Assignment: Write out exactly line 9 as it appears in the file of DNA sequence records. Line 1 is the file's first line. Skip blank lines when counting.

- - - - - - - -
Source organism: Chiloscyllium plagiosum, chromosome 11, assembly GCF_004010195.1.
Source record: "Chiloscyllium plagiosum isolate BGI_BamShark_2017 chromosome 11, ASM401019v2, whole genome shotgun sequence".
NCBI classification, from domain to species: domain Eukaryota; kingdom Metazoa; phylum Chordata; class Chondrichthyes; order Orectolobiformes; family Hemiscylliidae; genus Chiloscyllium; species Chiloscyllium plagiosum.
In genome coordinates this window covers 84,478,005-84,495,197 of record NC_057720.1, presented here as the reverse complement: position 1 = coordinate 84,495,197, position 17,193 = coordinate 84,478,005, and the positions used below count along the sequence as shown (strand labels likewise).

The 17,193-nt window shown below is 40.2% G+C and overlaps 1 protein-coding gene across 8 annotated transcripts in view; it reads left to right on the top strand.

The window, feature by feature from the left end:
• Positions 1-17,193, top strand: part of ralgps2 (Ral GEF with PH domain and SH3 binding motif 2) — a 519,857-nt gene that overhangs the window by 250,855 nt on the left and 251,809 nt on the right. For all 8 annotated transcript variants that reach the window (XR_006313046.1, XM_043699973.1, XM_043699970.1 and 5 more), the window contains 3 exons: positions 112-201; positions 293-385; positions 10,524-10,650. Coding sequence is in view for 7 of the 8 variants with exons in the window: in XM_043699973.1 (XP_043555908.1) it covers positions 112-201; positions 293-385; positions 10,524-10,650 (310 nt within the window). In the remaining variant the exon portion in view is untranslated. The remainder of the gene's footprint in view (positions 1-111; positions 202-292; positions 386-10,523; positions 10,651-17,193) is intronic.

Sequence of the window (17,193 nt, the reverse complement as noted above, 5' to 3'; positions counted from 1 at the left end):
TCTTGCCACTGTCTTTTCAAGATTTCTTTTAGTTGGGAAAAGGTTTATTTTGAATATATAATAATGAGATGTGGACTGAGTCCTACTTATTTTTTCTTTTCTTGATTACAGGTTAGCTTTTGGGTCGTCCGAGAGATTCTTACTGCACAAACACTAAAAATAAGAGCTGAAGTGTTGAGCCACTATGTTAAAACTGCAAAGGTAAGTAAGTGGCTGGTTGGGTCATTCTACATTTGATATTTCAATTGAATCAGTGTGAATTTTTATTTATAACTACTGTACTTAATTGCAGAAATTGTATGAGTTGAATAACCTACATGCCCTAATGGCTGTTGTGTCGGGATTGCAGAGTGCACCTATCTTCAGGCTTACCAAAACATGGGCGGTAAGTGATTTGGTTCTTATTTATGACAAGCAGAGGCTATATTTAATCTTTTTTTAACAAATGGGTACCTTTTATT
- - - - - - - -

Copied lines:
TCTTGCCACTGTCTTTTCAAGATTTCTTTTAGTTGGGAAAAGGTTTATTTTGAATATATAATAATGAGATGTGGACTGAGTCCTACTTATTTTTTCTTTTCTTGATTACAGGTTAGCTTTTGGGTCGTCCGAGAGATTCTTACTGCACAAACACTAAAAATAAGAGCTGAAGTGTTGAGCCACTATGTTAAAACTGCAAAGGTAAGTAAGTGGCTGGTTGGGTCATTCTACATTTGATATTTCAATTGAATCAGTGTGAATTTTTATTTATAACTACTGTACTTAATTGCAGAAATTGTATGAGTTGAATAACCTACATGCCCTAATGGCTGTTGTGTCGGGATTGCAGAGTGCACCTATCTTCAGGCTTACCAAAACATGGGCGGTAAGTGATTTGGTTCTTATTTATGACAAGCAGAGGCTATATTTAATCTTTTTTTAACAAATGGGTACCTTTTATT